Having your programs audited can be a daunting task. The article in this section addresses how GE Aviation Systems structures its auditing program to maximize value.
GE Aviation Systems’ Auditing Process
GE Aviation Systems, a subsidiary of General Electric, makes commercial and military jet engines and other aviation products. Paul Bender serves as Compliance Assurance Manager for the company. Their EHS compliance assurance program includes the following: self inspections, general walk-throughs, self-assessment tools, EHS framework, management systems assessment, media reviews, business level third party audit, and audit closure verification audit.
While some of the components to their compliance assurance program are simple (such as self inspections and general walk-throughs), Bender said one of the key components is a business-level third-party audit, when a consulting crew comes in and looks at the site.
"We want to hear what they have to say about our sites. We want to understand their views: Are we complaint?” Bender said. "It’s always good to get that third-party perspective to see how your company is operating.”
As a corporate requirement, the third-party compliance audit is conducted at least biennially. It’s an independent assessment of programs and compliance execution, and a process that complements a site’s internal compliance program. It’s not an optional requirement and doesn’t assess every possible point of compliance, nor does it substitute a site’s ongoing compliance assurance programs.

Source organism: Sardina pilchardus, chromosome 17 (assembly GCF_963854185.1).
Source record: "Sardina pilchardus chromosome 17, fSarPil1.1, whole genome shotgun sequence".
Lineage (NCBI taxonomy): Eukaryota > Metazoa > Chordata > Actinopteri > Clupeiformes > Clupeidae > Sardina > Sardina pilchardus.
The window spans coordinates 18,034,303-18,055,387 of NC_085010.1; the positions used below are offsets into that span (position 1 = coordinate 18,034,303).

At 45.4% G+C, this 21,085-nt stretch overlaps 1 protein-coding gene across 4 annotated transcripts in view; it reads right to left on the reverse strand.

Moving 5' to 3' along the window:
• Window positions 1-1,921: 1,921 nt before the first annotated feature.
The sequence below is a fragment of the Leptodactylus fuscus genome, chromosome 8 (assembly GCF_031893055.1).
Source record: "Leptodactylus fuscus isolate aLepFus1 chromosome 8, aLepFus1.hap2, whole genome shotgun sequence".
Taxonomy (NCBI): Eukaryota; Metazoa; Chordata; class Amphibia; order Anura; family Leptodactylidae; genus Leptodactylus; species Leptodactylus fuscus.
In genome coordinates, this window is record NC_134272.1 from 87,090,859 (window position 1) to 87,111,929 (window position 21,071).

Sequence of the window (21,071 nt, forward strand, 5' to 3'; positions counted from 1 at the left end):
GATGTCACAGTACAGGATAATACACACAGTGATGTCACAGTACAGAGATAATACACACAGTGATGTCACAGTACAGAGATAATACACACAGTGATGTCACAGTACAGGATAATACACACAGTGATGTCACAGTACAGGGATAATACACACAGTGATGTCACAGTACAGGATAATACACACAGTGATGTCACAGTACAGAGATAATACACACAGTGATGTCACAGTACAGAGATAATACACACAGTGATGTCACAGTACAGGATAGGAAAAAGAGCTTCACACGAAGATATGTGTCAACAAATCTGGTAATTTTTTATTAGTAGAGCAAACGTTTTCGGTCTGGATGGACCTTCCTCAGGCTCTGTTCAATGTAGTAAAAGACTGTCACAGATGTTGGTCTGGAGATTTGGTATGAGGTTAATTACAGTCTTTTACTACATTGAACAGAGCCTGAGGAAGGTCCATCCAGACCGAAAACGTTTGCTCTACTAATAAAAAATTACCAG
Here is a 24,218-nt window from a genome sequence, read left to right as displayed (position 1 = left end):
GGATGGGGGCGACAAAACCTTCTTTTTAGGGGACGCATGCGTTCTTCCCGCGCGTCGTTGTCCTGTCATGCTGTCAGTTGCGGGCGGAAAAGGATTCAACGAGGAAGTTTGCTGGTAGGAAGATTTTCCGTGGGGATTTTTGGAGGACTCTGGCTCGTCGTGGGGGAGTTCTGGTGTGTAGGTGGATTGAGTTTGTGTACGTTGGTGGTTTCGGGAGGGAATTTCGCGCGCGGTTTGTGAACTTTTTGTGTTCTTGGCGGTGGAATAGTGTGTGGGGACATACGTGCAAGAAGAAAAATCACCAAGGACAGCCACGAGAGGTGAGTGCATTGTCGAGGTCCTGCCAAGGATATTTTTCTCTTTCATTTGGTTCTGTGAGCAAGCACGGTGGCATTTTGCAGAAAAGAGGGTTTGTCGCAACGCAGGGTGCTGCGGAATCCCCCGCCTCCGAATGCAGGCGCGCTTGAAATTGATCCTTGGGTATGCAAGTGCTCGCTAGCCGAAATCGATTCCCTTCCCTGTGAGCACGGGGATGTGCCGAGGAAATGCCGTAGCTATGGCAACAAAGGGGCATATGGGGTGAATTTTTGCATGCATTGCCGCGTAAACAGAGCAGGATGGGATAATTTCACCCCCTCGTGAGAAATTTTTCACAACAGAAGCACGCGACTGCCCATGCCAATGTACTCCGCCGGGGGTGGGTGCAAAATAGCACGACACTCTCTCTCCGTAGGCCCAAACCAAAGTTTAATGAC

The following is a basic outline of the GE Aviation audit process:
- Pre-audit call with the site and audit team
- Introductions: Chance for auditors to meet the site they’re auditing, learn about the site how many shifts, what goes on at the site
- Logistics: When you start and end your day, where and when you eat lunch, who you meet with
- Sharing of information and document request
- The Audit
- Opening conference: Meet with the site leaders, supervisors, why they’re there, what they going to do
- Audit execution: Walk the shop, program reviews, etc.
- Closing conference: Presentation—auditor will talk about each topic
- Findings Management
Bender stressed another key aspect of auditing: the human side.
"The person that you’re auditing, they have a fear factor. They’re nervous. They’re scared. You’re criticizing their programs.”
Bender recommends complimenting the good things they do, ensure the audit isn’t personal and stick to the things that are causing the risk.
"It’s about improvement, improving the site, reducing the risk at the site,” he said.